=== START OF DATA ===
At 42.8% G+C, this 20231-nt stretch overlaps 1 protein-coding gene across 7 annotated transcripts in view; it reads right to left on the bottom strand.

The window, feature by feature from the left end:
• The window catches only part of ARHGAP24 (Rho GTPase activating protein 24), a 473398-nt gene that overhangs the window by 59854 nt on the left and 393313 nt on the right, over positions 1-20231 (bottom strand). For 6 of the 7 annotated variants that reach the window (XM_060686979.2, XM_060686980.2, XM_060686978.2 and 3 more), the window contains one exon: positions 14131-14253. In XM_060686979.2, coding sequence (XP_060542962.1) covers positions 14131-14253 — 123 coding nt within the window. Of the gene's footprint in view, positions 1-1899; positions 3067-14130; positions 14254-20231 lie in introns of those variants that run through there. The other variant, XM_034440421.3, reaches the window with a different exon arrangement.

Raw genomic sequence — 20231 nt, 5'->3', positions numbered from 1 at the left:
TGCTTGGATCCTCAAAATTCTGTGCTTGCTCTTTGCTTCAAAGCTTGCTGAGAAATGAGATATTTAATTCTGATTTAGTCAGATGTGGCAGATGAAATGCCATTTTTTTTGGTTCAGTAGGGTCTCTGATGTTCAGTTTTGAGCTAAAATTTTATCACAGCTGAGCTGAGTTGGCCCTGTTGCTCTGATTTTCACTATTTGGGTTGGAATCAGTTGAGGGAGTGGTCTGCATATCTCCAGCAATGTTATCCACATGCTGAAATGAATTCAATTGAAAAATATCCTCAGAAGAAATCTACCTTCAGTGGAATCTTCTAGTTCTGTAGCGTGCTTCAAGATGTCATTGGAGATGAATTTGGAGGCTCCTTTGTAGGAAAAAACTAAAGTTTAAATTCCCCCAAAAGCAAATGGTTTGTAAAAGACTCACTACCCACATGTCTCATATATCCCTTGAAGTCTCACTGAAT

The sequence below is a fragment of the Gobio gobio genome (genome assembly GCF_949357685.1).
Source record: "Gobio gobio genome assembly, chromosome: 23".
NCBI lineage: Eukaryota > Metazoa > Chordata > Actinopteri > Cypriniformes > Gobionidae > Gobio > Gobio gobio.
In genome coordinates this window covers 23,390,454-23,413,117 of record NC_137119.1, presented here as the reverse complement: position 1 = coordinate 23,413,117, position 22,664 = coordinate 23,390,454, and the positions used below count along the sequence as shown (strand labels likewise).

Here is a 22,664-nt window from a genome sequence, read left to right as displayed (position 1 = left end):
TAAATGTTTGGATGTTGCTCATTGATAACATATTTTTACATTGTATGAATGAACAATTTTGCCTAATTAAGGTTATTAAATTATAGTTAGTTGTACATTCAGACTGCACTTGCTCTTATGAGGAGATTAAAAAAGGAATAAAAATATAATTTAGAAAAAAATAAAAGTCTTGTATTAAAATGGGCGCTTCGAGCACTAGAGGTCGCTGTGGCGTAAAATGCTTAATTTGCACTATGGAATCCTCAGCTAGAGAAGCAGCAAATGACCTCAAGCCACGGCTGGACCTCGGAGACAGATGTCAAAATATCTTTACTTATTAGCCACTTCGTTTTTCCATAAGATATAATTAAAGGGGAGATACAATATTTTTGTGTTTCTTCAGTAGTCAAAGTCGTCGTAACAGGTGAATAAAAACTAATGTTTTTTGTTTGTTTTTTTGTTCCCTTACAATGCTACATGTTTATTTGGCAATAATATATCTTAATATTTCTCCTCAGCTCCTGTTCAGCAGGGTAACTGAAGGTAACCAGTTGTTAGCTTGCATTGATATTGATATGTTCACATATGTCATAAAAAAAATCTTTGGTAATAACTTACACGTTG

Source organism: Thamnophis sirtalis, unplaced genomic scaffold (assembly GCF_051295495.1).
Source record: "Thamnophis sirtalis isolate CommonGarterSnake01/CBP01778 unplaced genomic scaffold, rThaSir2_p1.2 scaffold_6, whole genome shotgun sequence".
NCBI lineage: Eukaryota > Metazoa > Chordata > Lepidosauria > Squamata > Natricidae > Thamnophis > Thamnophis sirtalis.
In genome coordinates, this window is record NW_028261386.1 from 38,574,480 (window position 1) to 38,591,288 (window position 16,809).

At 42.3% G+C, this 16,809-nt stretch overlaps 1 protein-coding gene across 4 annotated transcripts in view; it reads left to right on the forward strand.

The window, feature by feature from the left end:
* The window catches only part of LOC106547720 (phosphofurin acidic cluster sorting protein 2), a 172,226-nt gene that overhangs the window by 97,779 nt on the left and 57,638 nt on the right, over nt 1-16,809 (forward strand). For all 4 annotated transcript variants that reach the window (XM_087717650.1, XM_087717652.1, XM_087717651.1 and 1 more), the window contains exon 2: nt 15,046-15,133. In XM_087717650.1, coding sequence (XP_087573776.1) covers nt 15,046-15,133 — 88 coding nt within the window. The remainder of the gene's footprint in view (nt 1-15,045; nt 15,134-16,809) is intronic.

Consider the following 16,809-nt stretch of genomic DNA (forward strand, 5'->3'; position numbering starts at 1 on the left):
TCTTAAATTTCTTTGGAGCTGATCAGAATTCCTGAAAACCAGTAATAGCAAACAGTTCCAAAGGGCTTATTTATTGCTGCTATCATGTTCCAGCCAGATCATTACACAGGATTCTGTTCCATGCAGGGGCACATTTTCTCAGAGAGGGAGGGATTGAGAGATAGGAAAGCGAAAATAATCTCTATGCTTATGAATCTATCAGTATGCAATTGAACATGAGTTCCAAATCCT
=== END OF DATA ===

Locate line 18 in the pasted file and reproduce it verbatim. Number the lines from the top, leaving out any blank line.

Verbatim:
* The window catches only part of LOC106547720 (phosphofurin acidic cluster sorting protein 2), a 172,226-nt gene that overhangs the window by 97,779 nt on the left and 57,638 nt on the right, over nt 1-16,809 (forward strand). For all 4 annotated transcript variants that reach the window (XM_087717650.1, XM_087717652.1, XM_087717651.1 and 1 more), the window contains exon 2: nt 15,046-15,133. In XM_087717650.1, coding sequence (XP_087573776.1) covers nt 15,046-15,133 — 88 coding nt within the window. The remainder of the gene's footprint in view (nt 1-15,045; nt 15,134-16,809) is intronic.